How I’ve Managed Constipation as Someone With Duchenne
This is the dirtiest column I have ever written because it’s about poop. And whether you love it or hate it, it’s an especially relevant topic to the Duchenne muscular dystrophy community.
Sitting in a wheelchair for long periods and experiencing overall muscle weakness can cause increased constipation, so it’s important to be vigilant. A mixture of eating healthily, paying attention to my body, and standing when possible have all helped me regularly attend the bathroom.
Not going for days at a time isn’t a fun experience, to say the least. It can make you feel bloated and, if it gets bad enough, sick to your stomach. And passing that poop is an exercise in determination. It can also back up your intestines, cause health problems down the line, and become painful.
During the COVID-19 pandemic, I’ve had a chance to look at my diet and find ways to reduce my constipation, which is an issue when I’m not careful with what I eat. I had always used grapes, prunes, All-Bran cereal, broccoli, and Miralax to help manage my regularity, but I’ve recently discovered that kale is an excellent tool as well.
My mom started making me kale and spinach salads for lunch, and since I can’t cook anything on my own, I was forced to eat them. I admit I wasn’t a salad fan at all, but the results speak for themselves. I go almost every day now, and I feel a lot better. All it takes is three salads a week, and I am golden. We add garbanzo beans, leftover chicken, turkey, red peppers, tomatoes, avocado, and whatever else is in the fridge to make it taste better. Sometimes I dread having to eat kale ever again, but I’ve realized that it is well worth it.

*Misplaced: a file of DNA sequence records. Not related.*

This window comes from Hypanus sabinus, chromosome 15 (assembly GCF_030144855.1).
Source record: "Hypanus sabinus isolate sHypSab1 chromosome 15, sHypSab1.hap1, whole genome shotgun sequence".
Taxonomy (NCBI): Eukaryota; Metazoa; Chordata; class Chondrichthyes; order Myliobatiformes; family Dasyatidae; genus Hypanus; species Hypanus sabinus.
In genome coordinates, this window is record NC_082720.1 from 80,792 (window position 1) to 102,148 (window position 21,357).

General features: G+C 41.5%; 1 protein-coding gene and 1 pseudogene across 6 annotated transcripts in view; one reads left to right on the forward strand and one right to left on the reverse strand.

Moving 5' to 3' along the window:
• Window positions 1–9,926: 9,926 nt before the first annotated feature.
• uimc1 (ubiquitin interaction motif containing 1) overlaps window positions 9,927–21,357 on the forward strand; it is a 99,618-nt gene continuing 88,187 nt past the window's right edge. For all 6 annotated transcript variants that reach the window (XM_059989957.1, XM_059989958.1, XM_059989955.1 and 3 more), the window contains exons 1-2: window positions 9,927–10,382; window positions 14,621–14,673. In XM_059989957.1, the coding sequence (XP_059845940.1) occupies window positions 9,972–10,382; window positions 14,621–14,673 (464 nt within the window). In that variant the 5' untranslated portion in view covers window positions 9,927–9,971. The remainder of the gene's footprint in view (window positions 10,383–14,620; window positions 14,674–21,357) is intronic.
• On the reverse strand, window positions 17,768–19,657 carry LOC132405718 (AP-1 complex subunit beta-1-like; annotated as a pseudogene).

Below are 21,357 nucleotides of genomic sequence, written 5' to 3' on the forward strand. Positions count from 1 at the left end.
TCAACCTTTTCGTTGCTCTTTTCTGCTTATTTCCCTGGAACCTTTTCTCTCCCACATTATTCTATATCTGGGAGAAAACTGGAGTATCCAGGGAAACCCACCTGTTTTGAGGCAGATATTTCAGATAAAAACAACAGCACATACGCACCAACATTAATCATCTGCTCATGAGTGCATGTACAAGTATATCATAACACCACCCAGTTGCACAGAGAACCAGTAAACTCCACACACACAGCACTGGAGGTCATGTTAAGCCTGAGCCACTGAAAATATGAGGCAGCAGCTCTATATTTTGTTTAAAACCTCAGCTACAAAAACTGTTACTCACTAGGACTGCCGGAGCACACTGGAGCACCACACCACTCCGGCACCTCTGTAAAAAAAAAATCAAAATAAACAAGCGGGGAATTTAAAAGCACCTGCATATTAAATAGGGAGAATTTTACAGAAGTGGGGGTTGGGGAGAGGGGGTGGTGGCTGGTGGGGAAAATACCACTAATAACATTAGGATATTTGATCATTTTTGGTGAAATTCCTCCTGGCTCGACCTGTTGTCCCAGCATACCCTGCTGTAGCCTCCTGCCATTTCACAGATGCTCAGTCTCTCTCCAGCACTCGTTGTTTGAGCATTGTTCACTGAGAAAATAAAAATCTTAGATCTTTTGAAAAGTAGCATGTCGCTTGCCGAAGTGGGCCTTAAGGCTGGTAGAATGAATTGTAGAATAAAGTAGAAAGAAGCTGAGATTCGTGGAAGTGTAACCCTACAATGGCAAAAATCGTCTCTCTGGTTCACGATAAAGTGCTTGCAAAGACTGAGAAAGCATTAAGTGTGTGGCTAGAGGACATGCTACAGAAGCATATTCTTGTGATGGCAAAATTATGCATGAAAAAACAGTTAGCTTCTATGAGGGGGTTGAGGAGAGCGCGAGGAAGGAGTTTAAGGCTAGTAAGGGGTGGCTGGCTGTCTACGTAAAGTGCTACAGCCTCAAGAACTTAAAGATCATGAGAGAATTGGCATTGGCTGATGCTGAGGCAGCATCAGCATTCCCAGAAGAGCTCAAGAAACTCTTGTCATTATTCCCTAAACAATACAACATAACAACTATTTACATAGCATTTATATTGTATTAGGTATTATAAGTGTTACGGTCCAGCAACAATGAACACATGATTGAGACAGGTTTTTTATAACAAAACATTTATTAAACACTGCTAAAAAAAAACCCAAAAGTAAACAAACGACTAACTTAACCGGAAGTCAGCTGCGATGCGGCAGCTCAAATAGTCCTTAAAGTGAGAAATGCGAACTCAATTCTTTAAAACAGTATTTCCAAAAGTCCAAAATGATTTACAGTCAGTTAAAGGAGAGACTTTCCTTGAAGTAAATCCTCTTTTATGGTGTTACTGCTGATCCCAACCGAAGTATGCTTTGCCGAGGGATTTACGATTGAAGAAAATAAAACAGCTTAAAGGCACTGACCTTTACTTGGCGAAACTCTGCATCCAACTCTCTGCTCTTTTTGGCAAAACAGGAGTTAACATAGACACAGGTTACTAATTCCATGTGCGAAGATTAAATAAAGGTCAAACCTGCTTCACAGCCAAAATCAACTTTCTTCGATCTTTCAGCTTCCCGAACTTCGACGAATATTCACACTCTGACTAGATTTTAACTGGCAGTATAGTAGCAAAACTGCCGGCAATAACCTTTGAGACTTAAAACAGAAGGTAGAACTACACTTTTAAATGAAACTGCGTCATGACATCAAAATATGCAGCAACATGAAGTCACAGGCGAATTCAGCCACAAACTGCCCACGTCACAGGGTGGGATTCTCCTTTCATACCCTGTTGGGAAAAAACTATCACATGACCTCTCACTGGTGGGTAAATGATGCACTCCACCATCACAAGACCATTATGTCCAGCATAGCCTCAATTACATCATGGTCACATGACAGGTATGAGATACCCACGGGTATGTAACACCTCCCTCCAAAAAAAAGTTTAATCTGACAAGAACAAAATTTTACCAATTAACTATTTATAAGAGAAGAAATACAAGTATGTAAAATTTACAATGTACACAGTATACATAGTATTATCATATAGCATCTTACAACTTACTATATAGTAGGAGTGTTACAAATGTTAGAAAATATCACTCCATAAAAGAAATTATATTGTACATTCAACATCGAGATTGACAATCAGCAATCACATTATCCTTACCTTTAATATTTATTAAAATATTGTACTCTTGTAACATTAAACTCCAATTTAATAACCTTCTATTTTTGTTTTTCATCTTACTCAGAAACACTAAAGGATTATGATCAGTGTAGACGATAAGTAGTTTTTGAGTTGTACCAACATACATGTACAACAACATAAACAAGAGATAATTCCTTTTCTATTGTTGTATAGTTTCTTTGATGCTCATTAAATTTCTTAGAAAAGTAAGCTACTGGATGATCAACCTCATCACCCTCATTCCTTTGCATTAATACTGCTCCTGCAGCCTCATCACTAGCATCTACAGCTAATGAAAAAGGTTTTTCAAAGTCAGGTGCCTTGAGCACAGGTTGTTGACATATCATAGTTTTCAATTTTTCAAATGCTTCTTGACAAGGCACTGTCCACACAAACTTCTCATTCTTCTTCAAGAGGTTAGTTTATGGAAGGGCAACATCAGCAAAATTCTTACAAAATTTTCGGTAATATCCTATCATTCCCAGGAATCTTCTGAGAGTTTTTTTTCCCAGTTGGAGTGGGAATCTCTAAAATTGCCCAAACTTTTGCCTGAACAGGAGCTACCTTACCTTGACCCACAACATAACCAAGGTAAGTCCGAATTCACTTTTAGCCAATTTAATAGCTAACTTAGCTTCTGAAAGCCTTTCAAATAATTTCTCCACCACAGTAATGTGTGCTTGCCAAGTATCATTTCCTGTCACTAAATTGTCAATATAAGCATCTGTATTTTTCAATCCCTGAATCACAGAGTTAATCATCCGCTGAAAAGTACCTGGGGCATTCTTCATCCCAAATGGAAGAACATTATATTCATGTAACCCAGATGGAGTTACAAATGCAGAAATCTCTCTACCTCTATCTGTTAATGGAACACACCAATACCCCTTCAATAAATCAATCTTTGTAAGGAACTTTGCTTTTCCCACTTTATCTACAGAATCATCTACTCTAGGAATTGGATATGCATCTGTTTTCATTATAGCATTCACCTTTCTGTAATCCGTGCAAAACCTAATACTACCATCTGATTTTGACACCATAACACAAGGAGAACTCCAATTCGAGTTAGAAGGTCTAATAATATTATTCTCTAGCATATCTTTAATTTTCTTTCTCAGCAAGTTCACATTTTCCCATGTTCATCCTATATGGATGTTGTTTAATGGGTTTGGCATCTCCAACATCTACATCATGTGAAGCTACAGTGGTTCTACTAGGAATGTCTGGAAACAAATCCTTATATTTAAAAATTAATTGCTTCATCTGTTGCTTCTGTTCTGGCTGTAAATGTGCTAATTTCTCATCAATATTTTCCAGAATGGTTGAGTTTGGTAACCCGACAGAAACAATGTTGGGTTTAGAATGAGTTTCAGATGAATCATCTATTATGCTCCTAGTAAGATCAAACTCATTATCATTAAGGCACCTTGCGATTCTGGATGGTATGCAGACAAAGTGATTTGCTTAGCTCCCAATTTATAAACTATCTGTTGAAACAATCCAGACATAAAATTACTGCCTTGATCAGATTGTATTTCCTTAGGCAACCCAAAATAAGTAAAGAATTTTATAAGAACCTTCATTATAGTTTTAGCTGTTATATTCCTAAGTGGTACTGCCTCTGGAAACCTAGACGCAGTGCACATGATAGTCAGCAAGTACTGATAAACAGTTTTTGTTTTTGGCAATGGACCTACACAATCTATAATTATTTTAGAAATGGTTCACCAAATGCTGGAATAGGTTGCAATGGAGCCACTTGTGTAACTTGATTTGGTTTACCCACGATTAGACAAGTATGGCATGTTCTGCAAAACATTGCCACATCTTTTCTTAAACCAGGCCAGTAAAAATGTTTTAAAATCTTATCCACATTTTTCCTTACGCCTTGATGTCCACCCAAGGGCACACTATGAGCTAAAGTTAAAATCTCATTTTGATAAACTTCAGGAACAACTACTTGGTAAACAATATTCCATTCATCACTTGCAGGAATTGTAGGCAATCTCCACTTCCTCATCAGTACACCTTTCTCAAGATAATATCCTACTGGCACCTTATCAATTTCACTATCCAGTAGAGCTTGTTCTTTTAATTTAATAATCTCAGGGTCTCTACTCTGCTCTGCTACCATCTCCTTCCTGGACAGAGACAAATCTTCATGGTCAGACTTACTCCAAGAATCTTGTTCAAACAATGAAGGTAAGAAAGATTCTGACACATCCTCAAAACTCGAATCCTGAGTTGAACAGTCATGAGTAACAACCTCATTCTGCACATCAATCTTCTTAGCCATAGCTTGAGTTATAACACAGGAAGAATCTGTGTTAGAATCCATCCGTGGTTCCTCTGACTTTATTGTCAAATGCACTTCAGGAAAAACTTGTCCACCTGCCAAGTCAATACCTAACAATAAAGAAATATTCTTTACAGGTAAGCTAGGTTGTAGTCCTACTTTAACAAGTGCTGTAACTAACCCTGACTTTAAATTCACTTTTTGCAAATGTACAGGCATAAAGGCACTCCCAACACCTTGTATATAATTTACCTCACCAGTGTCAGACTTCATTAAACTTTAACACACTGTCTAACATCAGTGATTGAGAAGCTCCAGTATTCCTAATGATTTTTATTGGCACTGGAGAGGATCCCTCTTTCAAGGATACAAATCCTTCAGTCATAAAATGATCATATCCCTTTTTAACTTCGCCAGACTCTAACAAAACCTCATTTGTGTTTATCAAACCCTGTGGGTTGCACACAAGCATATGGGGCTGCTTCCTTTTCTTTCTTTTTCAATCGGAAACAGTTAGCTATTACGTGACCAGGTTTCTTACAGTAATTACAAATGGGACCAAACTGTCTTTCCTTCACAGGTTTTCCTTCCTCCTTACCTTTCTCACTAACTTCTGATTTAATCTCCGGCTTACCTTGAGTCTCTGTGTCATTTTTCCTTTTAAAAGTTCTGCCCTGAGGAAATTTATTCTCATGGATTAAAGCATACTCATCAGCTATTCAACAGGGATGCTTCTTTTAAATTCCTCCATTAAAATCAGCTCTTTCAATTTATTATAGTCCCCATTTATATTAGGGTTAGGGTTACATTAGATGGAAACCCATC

When things aren’t coming out right, you have to learn to speak up. Your caregiver, parent, or loved one can help you correct course either through medication or diet. Once things get out of hand, it’s hard to get regular again. It’s an awkward conversation, but your poop health directly relates to your overall health.
Standing allows gravity to do some of the work for you. Most physical activity helps pass your stool because doing an action over and over again can help jiggle certain blockages free. With Duchenne, we can’t really do that, but some of us can still stand and others can use standers that do it for us. Just a couple of minutes a day can be all the difference between abdominal pain and a free-flowing intestine.
Managing your constipation is doable, and it’s not always fun, but I believe it’s worth it in the butt (oops, I mean the end).
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